The plot is rather straightforward: Aaron proposes a 10 year anniversary concert for Infant Sorrow, the name of Snow's band, to be played at the Greek Theater in Los Angeles, as a way to quickly generate millions in ticket revenue, advertising and to boost sales of the company's back catalog of Infant Sorrow records. The money hungry Roma finds it to be a good idea (even though the mindfucker in him shoots down Green in the meeting) and tasks the young assistant to fly to London to escort Snow first to the Today Show in New York and then the Greek Theater in Los Angeles, all within 72 hours. As if that wasn't enough to handle, Green's live-in girlfriend breaks up with him because she wants to move to Seattle to take a better job. So off Green goes to meet one of his idols, newly single and totally unprepared for the insanity of rock star life.
The heart of the film is really the emergence of the relationship between Aaron Green and Aldous Snow. Green is a fan of Snow's work (except for his last album, African Child, which everyone else though was crap too), and at first, Aldous couldn't be less impressed, deciding rather to drag Green through the mud than make it easy for him to accomplish the task of escorting him to America. After missing several flights and puking an ungodly amount in one night, Aaron manages to shuffle the rocker to Heathrow airport and over the pond to New York, with only minutes to spare before his Today show appearance.
The first bond between the pair is made when, after being unable to remember the words to his last single, African Child, Aldous takes a suggestion from Green and instead plays one of his older hits, The Clap, for the live audience. It is here where we see the first inkling of trust and friendship emerge, which only strengthens after more nights of raucous partying and a pit stop in Las Vegas to see Aldous' dad, all while the start time of the concert at the Greek nears closer and closer.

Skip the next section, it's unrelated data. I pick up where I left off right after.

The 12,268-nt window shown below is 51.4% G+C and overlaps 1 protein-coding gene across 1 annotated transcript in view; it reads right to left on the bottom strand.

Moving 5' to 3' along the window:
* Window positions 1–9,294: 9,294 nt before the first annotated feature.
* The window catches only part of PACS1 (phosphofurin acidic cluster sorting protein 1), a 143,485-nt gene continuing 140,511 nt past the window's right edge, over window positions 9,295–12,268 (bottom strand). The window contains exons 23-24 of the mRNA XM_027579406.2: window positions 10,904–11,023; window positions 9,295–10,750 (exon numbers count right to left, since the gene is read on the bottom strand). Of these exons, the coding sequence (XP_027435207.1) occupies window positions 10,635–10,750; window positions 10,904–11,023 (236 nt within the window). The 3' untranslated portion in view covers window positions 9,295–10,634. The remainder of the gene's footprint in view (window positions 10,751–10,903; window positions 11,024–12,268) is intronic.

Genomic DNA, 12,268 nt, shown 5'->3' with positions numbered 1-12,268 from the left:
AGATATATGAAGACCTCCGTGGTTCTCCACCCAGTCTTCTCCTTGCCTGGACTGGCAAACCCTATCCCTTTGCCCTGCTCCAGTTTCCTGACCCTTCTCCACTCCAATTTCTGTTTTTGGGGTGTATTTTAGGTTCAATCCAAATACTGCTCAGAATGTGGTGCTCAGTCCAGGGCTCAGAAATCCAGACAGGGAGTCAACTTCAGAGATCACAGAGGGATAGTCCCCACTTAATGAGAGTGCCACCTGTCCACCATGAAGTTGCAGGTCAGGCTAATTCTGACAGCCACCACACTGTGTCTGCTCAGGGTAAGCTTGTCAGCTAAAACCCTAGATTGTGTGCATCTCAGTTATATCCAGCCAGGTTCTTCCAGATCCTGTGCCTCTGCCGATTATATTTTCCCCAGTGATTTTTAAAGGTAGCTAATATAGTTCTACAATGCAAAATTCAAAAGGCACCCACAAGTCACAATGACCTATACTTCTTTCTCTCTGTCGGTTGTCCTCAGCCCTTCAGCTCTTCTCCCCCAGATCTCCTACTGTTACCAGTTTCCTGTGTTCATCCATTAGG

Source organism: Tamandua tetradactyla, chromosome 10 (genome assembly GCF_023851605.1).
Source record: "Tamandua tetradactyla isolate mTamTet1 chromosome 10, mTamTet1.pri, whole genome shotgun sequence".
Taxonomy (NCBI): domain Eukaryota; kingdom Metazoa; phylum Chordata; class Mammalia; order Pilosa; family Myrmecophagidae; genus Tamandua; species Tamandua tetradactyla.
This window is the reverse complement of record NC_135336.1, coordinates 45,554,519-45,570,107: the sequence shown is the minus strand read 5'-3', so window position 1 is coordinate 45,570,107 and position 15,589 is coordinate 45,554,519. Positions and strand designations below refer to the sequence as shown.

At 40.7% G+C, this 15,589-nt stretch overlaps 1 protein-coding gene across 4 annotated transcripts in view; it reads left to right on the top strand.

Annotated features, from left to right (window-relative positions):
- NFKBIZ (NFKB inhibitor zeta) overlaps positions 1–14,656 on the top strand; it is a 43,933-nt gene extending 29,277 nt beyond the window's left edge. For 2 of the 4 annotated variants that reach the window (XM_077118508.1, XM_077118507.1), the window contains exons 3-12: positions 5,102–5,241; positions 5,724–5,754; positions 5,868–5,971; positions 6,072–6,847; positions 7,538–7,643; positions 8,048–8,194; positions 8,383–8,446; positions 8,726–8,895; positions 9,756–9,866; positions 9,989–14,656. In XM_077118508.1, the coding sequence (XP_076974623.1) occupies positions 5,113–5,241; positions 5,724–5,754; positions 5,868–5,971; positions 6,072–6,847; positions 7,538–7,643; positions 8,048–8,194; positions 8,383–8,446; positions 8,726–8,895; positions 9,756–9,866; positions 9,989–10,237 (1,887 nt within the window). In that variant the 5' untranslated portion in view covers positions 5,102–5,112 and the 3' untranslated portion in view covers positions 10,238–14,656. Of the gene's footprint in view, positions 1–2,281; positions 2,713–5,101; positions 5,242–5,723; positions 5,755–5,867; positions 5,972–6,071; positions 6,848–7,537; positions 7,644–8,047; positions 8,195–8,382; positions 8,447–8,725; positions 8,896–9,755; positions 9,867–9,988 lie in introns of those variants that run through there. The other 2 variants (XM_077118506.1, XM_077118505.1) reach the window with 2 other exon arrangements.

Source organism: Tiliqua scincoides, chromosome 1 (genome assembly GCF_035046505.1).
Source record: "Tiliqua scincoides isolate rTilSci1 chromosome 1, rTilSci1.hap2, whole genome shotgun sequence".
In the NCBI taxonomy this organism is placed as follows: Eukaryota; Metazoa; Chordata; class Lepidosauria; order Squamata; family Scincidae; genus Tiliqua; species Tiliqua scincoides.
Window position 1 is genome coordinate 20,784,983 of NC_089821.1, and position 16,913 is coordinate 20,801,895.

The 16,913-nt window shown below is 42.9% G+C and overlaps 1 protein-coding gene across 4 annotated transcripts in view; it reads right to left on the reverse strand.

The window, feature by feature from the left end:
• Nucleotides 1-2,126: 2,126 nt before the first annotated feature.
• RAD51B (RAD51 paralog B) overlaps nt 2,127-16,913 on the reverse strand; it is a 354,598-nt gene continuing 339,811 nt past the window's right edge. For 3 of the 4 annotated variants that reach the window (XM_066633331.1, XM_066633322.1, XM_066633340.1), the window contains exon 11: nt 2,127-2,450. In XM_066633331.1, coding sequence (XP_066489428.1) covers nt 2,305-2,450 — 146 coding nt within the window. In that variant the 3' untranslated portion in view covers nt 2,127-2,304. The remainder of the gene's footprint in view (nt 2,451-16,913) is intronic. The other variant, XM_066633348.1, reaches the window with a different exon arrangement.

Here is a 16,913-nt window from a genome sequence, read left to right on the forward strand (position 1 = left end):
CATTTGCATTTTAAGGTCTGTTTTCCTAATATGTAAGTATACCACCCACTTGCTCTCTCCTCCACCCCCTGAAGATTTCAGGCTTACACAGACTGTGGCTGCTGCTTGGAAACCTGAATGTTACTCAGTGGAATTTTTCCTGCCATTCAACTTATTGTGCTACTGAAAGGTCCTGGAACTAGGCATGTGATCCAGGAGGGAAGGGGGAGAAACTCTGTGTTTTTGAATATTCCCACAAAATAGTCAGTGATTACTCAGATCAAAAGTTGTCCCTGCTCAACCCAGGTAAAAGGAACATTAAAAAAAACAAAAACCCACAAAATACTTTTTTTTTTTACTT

Greek's pinnacle isn't so much in the comedy department, but in the realization that this seemingly empty train wreck of a human being is really a victim of celebrity and excess. All he wants and needs is someone who can be his friend, someone who cares about him and doesn't just want to use him. It points out all the flaws of the entertainment industry, with executives who don't see the artists as people, but merely profit generators. They don't see music as art, but as a product, as evidenced early on in the film during one of Roma's meetings. Only money matters, and they have no scruples about sending wounded rockers on stage when they desperately need medical attention, or enabling their chemical addictions. It's a big part of why the music industry has been in financial ruin.
In the end, it doesn't matter whether or not Aldous Snow makes it to the Greek on time, only that he makes it because he wants to perform, because he wants to make his fans happy. It doesn't matter whether or not Aaron Green accomplishes the task assigned to him, only that he chooses to pursue what makes himself happy. This is the real journey of the film, and it's a reason why it's a good movie. It may not be as big on laughs or love as Forgetting Sarah Marshall, but taken on its own, Get Him to the Greek is well worth the ticket.